Anyone can be Spider-Man under the mask. That’s always been the appeal of the character — the fact that under that stylish webbed red-and-blue costume, #SpiderMan could have been anyone. In the 1960s, Spider-Man was a teenager in an age where they were largely considered sidekicks. Today, Spider-Man is black in an age where white protagonists dominate the entertainment industry.
Last week, #SonyPictures announced that the newest Spider-Man to come to the big screen would be #MilesMorales, the black Latino superhero who took the world by storm in 2011 for breaking diversity barriers in comic books. As much as I would love to say that this is another win for minorities, I can’t help but feel like it is a lackluster one, especially with these three thoughts in mind.
This Spider-Man Does Not Exist In The MCU
There's very little that we know about the Miles Morales-featured film, except for one thing: It’s an animated Spider-Man movie, which means that it will not be part of the MCU.
What does that have to do with anything? Before I answer that, think about the full scope of what the MCU Spider-Man is given. The #MCU Spider-Man has:
- A chance to star alongside Iron Man, Captain America, Thor, Black Panther, Doctor Strange, and many, many other superheroes.
- His own solo movie, and more than likely a sequel.
- A solid inclusion in the future Avengers movies.
- The merchandise, advertising, and toy lines to go along with all of the above.
As we’ve seen from previous films, a chance to star in the MCU is not just another role — it is a massive career opportunity, one that pays off for a very long time.
Now, look at the upcoming animated Spider-Man film. This Spidey will get one, maybe two films before being thrown under the bus for the next superhero outing. Yes, you’ll have the toy lines and the merchandise to go with their releases, but this Spidey doesn’t have the MCU to back him up. There will be no #CaptainAmerica, no Iron Man, no #Avengers, and only slight possibility for expansion beyond his own films. What you see is what you get with this Spidey, just like the Sam Raimi and Marc Webb Spider-Man movies.
What that’s indirectly implying is that a black Spider-Man isn’t good enough for the MCU, whereas a white Spider-Man is. It’s small and subtle, but it's important to recognize. After all, over 1,000 fans signed a petition to have a black Spider-Man in the MCU. They thought Miles Morales was good enough. Why didn’t Sony?
Miles Morales Is Not Likely To Get A Live-Action Debut Anytime Soon
You're probably wondering why the aforementioned petition was never strongly considered by Marvel. It's because per a contractual agreement with Sony, Spider-Man has to fit specific traits for his live-action representation, according to a document obtained by WikiLeaks. These characteristics include his alter ego being Peter Parker, male, heterosexual, living with his Aunt May and Uncle Ben, and he has to be Caucasian.
These descriptions speak to larger problems than just representing diversity on the big screen — it also speaks to where Spider-Man can be featured as well. Disregarding Miles Morales, there are plenty of Spideys out there that are looking for a big-screen debut, all of whom will not meet it because of Sony's requirements: The female Spider-Gwen. The Indian Pavitr Prabhakar. That one time where Peter turned into a pig called Spider-Ham (hey, have to sneak one in there for PETA).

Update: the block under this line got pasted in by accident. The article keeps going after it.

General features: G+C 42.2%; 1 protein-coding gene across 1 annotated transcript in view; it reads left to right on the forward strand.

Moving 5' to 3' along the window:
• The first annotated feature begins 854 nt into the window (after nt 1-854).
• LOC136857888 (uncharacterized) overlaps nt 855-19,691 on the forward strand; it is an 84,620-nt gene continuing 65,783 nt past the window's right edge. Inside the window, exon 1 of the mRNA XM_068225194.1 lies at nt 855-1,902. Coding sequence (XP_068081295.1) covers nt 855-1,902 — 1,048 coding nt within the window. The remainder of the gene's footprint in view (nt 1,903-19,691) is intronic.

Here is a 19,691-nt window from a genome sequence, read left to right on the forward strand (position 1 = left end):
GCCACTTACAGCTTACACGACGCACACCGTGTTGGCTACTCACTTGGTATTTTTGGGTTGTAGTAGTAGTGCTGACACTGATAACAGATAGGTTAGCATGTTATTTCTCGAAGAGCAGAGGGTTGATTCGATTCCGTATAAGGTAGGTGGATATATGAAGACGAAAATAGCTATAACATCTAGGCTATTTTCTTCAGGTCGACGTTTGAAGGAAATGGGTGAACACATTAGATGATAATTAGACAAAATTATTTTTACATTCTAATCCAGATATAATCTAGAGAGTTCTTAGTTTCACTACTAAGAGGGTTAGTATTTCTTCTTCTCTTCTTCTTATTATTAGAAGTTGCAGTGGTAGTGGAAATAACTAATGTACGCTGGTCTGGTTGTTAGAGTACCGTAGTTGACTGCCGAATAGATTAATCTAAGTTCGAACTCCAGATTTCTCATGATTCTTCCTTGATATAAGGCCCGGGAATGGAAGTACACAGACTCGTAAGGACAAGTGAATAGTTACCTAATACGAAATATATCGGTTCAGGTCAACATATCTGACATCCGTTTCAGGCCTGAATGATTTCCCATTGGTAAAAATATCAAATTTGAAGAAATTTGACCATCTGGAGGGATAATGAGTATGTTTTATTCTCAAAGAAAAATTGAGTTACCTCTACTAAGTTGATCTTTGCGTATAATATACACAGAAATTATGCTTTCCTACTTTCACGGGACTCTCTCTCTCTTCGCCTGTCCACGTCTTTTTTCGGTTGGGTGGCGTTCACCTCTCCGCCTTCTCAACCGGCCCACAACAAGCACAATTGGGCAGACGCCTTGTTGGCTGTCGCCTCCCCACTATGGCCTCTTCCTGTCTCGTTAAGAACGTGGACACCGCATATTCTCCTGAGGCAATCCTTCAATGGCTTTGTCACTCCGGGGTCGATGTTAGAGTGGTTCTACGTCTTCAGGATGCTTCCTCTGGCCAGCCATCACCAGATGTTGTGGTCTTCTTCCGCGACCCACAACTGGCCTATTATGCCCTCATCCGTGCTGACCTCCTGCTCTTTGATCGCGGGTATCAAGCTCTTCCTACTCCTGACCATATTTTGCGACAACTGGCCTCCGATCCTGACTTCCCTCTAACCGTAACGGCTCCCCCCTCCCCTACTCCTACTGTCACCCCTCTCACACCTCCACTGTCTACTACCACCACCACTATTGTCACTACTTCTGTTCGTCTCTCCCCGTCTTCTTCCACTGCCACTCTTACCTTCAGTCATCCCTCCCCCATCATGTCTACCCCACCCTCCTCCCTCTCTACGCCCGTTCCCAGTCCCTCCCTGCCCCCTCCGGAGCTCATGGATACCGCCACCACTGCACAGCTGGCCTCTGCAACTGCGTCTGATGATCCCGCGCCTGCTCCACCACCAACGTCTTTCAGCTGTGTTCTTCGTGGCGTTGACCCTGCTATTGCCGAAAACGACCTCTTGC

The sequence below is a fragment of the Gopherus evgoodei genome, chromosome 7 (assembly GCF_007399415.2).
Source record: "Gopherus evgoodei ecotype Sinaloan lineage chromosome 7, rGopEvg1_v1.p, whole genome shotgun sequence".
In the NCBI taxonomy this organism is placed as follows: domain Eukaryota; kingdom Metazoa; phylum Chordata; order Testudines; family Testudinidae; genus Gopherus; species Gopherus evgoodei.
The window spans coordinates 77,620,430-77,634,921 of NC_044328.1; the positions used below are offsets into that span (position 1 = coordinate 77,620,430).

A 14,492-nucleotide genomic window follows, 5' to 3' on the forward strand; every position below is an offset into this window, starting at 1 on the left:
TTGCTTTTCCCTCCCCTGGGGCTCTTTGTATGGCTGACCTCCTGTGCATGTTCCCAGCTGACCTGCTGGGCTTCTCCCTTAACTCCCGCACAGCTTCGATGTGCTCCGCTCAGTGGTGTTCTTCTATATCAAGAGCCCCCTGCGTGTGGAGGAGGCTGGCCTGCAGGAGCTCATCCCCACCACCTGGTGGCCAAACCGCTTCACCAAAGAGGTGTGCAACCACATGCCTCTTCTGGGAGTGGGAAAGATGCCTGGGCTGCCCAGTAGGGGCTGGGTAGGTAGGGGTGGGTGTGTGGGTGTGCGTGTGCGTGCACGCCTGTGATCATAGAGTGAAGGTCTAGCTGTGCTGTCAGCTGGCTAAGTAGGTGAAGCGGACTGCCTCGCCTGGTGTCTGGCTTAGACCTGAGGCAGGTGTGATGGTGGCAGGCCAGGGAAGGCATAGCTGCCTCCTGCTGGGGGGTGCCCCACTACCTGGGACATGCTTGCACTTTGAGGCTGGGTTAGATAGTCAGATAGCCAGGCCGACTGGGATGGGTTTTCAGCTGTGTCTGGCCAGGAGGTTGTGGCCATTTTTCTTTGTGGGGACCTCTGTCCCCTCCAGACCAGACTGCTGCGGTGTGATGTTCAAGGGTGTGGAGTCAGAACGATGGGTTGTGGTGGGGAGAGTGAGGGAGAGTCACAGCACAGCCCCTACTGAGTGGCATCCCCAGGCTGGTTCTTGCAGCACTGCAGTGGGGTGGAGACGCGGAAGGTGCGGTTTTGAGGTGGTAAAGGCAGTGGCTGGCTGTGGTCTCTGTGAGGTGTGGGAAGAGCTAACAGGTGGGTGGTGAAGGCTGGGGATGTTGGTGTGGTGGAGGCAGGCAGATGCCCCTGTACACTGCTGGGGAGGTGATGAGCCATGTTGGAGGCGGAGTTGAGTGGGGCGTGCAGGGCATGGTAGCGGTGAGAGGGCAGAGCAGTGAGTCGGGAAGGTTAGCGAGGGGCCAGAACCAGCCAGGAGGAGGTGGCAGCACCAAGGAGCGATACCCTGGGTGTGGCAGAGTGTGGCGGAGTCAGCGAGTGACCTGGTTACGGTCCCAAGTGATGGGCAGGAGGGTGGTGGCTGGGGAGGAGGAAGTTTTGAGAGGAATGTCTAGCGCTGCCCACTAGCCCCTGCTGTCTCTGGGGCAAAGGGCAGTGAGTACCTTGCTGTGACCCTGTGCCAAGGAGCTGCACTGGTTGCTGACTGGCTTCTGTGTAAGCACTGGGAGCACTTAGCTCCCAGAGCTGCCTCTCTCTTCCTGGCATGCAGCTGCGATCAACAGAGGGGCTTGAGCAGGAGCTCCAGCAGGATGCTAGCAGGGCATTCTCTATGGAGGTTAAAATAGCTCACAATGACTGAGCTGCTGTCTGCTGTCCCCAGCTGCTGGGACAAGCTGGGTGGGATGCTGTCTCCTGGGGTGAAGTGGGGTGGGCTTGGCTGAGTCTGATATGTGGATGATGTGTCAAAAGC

There are all kinds of different Spider-Men out there, each with their own unique vision and stories to tell. Sony doesn't want anything to do with them, including our own Miles Morales.
Now don't get too discouraged. It's entirely possible that we'll see a live-action version of Morales at some point in the future, whether it's on television or on his own #Netflix series. However, it's highly unlikely it will be in the movie theater, and even if it is, it will be overshadowed by Peter Parker's presence. A solo outing for Morales isn't looking bright in the near future unless it's in animated form, which as we've already discussed, is not enough.
Minorities Are Still Underrepresented In Mass Media
Here's the kicker about the Miles Morales announcement. Are you ready for this? It doesn't matter. Yep. You read that right. Since 1966, over 60 superhero films have featured white, heterosexual, male protagonists. Think about that for a second. Think about all of the different kinds of citizens living in this country, all around the world: Men. Women. White. Black. Mexican. Asian. Indian. Straight. Gay. Lesbian. So on and so forth.
The diversity has expanded in comic books too. Iceman recently came out as gay. Ironheart is a 15-year-old black girl. Ghost Rider is now Mexican-American. The more recent incarnation of the Hulk is Korean. Ms. Marvel is Muslim. Should I continue? The world and comic books are both brimming with diversity. Yet, the only one we seem fully confident in representing is the straight, white male action hero.
Now don't get me wrong, there are still diversity wins in some areas. Next year's Black Panther will be the first MCU film to have an African-American in the lead, while the following year's Captain Marvel will be the first to be lead by a woman. Those representations mean something, however small they may seem.
That's also not to take away from the MCU's success or Tom Holland's. Spider-Man has always been a voice for the young of heart, and Holland has brought that back for all of the true believers out there, but Spider-Man can be a voice for so much more. There are all sorts of communities out there, communities who have been ignored for a long time now. I can't think of the last superhero movie to have a latino, an asian, or an Indian in the lead, and I can't think of any superhero movies that has a homosexual lead (Get out of here, Wade, Deadpool doesn't count.)
Miles Morales coming to the animated big screen is a win for us all; it's just not a big enough of one.